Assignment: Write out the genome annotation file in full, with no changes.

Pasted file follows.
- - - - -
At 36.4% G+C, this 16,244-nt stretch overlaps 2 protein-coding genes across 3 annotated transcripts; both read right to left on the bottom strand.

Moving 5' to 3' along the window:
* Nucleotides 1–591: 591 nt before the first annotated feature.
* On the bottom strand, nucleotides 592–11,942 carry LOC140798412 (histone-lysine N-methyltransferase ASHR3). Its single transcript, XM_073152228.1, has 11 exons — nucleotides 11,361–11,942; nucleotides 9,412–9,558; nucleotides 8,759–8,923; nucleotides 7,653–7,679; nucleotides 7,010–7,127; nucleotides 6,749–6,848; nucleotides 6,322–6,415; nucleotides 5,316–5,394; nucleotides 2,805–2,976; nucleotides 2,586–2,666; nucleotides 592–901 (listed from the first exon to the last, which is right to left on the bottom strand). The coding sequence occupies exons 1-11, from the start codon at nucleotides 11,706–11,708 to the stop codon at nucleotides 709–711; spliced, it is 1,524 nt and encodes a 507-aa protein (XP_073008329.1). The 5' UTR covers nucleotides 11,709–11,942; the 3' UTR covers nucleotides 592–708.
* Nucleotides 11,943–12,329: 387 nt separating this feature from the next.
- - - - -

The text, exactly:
At 36.4% G+C, this 16,244-nt stretch overlaps 2 protein-coding genes across 3 annotated transcripts; both read right to left on the bottom strand.

Moving 5' to 3' along the window:
* Nucleotides 1–591: 591 nt before the first annotated feature.
* On the bottom strand, nucleotides 592–11,942 carry LOC140798412 (histone-lysine N-methyltransferase ASHR3). Its single transcript, XM_073152228.1, has 11 exons — nucleotides 11,361–11,942; nucleotides 9,412–9,558; nucleotides 8,759–8,923; nucleotides 7,653–7,679; nucleotides 7,010–7,127; nucleotides 6,749–6,848; nucleotides 6,322–6,415; nucleotides 5,316–5,394; nucleotides 2,805–2,976; nucleotides 2,586–2,666; nucleotides 592–901 (listed from the first exon to the last, which is right to left on the bottom strand). The coding sequence occupies exons 1-11, from the start codon at nucleotides 11,706–11,708 to the stop codon at nucleotides 709–711; spliced, it is 1,524 nt and encodes a 507-aa protein (XP_073008329.1). The 5' UTR covers nucleotides 11,709–11,942; the 3' UTR covers nucleotides 592–708.
* Nucleotides 11,943–12,329: 387 nt separating this feature from the next.